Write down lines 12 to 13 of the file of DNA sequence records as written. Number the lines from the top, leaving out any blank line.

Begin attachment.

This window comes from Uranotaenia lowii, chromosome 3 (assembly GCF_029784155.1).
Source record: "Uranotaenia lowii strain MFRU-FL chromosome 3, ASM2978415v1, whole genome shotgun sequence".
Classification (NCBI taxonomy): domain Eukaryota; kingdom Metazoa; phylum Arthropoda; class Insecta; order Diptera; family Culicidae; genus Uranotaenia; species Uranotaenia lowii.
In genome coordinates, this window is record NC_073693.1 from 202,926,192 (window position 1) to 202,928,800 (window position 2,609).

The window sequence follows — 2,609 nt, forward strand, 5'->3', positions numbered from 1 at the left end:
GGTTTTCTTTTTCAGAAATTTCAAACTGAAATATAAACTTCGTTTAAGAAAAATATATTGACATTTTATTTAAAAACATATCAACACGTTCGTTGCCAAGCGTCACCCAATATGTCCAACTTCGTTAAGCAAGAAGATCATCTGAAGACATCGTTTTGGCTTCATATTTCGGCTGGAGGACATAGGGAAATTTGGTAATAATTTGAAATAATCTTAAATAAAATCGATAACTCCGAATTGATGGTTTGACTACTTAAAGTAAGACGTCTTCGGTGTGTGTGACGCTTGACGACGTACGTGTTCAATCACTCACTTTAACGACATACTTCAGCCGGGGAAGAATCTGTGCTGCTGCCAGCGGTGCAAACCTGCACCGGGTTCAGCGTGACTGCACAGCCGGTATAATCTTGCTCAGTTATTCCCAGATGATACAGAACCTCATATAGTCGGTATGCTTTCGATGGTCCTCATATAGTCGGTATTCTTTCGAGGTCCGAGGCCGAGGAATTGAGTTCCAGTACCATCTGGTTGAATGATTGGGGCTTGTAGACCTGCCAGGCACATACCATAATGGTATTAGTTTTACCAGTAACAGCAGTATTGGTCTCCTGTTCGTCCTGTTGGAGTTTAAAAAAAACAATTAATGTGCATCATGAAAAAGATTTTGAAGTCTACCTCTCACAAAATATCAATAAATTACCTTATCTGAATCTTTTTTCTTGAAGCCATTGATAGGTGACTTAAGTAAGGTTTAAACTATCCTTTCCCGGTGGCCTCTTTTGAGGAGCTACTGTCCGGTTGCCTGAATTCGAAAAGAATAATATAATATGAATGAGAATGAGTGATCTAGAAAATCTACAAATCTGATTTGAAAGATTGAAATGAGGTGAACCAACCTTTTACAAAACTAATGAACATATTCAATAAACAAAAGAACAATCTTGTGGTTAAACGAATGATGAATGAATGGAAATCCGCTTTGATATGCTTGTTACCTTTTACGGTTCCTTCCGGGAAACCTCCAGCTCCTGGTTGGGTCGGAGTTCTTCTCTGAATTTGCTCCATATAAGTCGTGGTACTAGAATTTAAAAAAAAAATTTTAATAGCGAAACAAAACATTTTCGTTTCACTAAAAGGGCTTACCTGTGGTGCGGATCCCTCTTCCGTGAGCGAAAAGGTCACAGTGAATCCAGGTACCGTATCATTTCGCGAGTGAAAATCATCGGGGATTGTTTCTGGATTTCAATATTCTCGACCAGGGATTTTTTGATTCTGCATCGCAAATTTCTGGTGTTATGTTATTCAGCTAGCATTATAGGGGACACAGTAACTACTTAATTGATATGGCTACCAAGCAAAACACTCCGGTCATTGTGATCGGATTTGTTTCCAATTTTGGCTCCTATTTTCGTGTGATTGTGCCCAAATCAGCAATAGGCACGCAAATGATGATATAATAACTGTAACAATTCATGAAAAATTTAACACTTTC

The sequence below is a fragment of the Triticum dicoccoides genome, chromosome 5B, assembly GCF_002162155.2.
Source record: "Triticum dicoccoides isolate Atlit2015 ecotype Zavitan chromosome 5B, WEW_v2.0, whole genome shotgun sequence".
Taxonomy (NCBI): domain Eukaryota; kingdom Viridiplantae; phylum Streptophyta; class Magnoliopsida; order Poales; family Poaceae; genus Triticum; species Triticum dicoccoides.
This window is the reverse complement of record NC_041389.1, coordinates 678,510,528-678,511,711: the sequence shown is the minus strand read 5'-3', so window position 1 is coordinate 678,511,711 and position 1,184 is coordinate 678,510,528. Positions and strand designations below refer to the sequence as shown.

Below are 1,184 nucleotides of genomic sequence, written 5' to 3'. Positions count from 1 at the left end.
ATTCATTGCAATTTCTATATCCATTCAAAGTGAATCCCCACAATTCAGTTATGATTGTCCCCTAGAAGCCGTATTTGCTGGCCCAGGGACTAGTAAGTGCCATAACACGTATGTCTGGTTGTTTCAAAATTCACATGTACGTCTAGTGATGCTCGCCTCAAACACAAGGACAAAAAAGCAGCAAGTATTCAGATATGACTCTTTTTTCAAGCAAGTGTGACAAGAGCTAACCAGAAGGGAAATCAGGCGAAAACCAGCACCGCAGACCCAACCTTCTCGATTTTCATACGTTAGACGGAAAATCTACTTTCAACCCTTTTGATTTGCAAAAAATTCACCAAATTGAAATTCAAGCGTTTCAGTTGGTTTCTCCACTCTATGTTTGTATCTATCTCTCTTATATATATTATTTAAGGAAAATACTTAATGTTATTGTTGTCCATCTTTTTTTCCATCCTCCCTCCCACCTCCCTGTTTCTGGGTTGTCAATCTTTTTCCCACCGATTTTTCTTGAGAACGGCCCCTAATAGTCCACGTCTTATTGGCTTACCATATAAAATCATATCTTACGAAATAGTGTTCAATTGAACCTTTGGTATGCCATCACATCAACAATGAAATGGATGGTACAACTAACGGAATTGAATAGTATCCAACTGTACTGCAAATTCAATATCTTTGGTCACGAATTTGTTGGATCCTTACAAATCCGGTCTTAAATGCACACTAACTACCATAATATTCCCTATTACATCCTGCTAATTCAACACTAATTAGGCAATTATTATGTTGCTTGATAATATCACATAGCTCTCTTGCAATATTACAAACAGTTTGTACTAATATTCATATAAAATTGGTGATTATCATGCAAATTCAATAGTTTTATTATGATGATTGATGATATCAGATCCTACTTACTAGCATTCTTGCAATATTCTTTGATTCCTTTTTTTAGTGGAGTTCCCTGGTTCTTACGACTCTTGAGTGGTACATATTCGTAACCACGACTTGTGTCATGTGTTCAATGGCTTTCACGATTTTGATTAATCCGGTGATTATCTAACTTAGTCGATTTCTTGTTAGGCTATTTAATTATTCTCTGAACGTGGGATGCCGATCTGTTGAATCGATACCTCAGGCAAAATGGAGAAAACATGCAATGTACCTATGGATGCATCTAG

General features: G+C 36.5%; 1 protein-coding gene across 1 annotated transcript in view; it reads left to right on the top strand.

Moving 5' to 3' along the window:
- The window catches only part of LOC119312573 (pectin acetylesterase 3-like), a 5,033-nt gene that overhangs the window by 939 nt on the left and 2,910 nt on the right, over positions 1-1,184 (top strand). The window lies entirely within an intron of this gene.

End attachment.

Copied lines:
ATTCATTGCAATTTCTATATCCATTCAAAGTGAATCCCCACAATTCAGTTATGATTGTCCCCTAGAAGCCGTATTTGCTGGCCCAGGGACTAGTAAGTGCCATAACACGTATGTCTGGTTGTTTCAAAATTCACATGTACGTCTAGTGATGCTCGCCTCAAACACAAGGACAAAAAAGCAGCAAGTATTCAGATATGACTCTTTTTTCAAGCAAGTGTGACAAGAGCTAACCAGAAGGGAAATCAGGCGAAAACCAGCACCGCAGACCCAACCTTCTCGATTTTCATACGTTAGACGGAAAATCTACTTTCAACCCTTTTGATTTGCAAAAAATTCACCAAATTGAAATTCAAGCGTTTCAGTTGGTTTCTCCACTCTATGTTTGTATCTATCTCTCTTATATATATTATTTAAGGAAAATACTTAATGTTATTGTTGTCCATCTTTTTTTCCATCCTCCCTCCCACCTCCCTGTTTCTGGGTTGTCAATCTTTTTCCCACCGATTTTTCTTGAGAACGGCCCCTAATAGTCCACGTCTTATTGGCTTACCATATAAAATCATATCTTACGAAATAGTGTTCAATTGAACCTTTGGTATGCCATCACATCAACAATGAAATGGATGGTACAACTAACGGAATTGAATAGTATCCAACTGTACTGCAAATTCAATATCTTTGGTCACGAATTTGTTGGATCCTTACAAATCCGGTCTTAAATGCACACTAACTACCATAATATTCCCTATTACATCCTGCTAATTCAACACTAATTAGGCAATTATTATGTTGCTTGATAATATCACATAGCTCTCTTGCAATATTACAAACAGTTTGTACTAATATTCATATAAAATTGGTGATTATCATGCAAATTCAATAGTTTTATTATGATGATTGATGATATCAGATCCTACTTACTAGCATTCTTGCAATATTCTTTGATTCCTTTTTTTAGTGGAGTTCCCTGGTTCTTACGACTCTTGAGTGGTACATATTCGTAACCACGACTTGTGTCATGTGTTCAATGGCTTTCACGATTTTGATTAATCCGGTGATTATCTAACTTAGTCGATTTCTTGTTAGGCTATTTAATTATTCTCTGAACGTGGGATGCCGATCTGTTGAATCGATACCTCAGGCAAAATGGAGAAAACATGCAATGTACCTATGGATGCATCTAG

General features: G+C 36.5%; 1 protein-coding gene across 1 annotated transcript in view; it reads left to right on the top strand.